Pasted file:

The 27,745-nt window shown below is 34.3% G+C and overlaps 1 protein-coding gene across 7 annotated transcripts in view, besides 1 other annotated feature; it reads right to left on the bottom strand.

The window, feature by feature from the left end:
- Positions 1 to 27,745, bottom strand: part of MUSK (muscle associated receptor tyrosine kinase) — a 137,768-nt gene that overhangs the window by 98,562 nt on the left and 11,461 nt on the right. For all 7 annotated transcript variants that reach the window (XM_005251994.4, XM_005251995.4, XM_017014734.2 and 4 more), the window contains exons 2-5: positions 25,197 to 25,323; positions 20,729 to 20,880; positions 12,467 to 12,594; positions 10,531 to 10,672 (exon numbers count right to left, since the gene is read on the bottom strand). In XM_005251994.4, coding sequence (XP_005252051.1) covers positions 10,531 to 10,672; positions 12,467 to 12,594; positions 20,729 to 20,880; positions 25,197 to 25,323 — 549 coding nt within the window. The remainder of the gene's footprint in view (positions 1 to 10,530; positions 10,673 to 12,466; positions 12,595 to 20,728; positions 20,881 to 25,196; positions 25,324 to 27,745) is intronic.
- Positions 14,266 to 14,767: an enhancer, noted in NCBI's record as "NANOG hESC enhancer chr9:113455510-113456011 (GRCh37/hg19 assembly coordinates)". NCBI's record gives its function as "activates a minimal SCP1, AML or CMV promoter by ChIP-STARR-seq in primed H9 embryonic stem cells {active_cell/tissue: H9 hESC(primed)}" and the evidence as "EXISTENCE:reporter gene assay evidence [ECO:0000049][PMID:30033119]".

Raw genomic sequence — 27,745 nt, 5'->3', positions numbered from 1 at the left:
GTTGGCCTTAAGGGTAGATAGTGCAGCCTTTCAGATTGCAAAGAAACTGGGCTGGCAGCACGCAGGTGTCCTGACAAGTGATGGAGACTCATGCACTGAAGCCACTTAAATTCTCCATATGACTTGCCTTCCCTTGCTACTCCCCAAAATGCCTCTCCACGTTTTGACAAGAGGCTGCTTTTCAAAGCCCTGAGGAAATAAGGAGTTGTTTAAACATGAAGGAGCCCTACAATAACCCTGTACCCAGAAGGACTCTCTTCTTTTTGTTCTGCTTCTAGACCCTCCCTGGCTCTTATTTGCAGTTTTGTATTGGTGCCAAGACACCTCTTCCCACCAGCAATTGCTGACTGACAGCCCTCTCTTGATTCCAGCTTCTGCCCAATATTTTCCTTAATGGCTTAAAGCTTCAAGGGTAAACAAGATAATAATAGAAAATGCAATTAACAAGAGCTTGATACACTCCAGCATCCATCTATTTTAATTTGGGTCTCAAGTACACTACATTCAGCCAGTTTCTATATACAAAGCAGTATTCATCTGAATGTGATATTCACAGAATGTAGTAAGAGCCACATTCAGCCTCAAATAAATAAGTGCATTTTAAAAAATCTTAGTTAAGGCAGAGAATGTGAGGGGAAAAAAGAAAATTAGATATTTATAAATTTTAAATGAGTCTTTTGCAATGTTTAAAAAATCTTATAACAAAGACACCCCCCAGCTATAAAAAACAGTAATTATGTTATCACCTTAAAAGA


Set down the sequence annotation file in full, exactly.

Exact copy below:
The 27,745-nt window shown below is 34.3% G+C and overlaps 1 protein-coding gene across 7 annotated transcripts in view, besides 1 other annotated feature; it reads right to left on the bottom strand.

The window, feature by feature from the left end:
- Positions 1 to 27,745, bottom strand: part of MUSK (muscle associated receptor tyrosine kinase) — a 137,768-nt gene that overhangs the window by 98,562 nt on the left and 11,461 nt on the right. For all 7 annotated transcript variants that reach the window (XM_005251994.4, XM_005251995.4, XM_017014734.2 and 4 more), the window contains exons 2-5: positions 25,197 to 25,323; positions 20,729 to 20,880; positions 12,467 to 12,594; positions 10,531 to 10,672 (exon numbers count right to left, since the gene is read on the bottom strand). In XM_005251994.4, coding sequence (XP_005252051.1) covers positions 10,531 to 10,672; positions 12,467 to 12,594; positions 20,729 to 20,880; positions 25,197 to 25,323 — 549 coding nt within the window. The remainder of the gene's footprint in view (positions 1 to 10,530; positions 10,673 to 12,466; positions 12,595 to 20,728; positions 20,881 to 25,196; positions 25,324 to 27,745) is intronic.
- Positions 14,266 to 14,767: an enhancer, noted in NCBI's record as "NANOG hESC enhancer chr9:113455510-113456011 (GRCh37/hg19 assembly coordinates)". NCBI's record gives its function as "activates a minimal SCP1, AML or CMV promoter by ChIP-STARR-seq in primed H9 embryonic stem cells {active_cell/tissue: H9 hESC(primed)}" and the evidence as "EXISTENCE:reporter gene assay evidence [ECO:0000049][PMID:30033119]".

Raw genomic sequence — 27,745 nt, 5'->3', positions numbered from 1 at the left:
GTTGGCCTTAAGGGTAGATAGTGCAGCCTTTCAGATTGCAAAGAAACTGGGCTGGCAGCACGCAGGTGTCCTGACAAGTGATGGAGACTCATGCACTGAAGCCACTTAAATTCTCCATATGACTTGCCTTCCCTTGCTACTCCCCAAAATGCCTCTCCACGTTTTGACAAGAGGCTGCTTTTCAAAGCCCTGAGGAAATAAGGAGTTGTTTAAACATGAAGGAGCCCTACAATAACCCTGTACCCAGAAGGACTCTCTTCTTTTTGTTCTGCTTCTAGACCCTCCCTGGCTCTTATTTGCAGTTTTGTATTGGTGCCAAGACACCTCTTCCCACCAGCAATTGCTGACTGACAGCCCTCTCTTGATTCCAGCTTCTGCCCAATATTTTCCTTAATGGCTTAAAGCTTCAAGGGTAAACAAGATAATAATAGAAAATGCAATTAACAAGAGCTTGATACACTCCAGCATCCATCTATTTTAATTTGGGTCTCAAGTACACTACATTCAGCCAGTTTCTATATACAAAGCAGTATTCATCTGAATGTGATATTCACAGAATGTAGTAAGAGCCACATTCAGCCTCAAATAAATAAGTGCATTTTAAAAAATCTTAGTTAAGGCAGAGAATGTGAGGGGAAAAAAGAAAATTAGATATTTATAAATTTTAAATGAGTCTTTTGCAATGTTTAAAAAATCTTATAACAAAGACACCCCCCAGCTATAAAAAACAGTAATTATGTTATCACCTTAAAAGA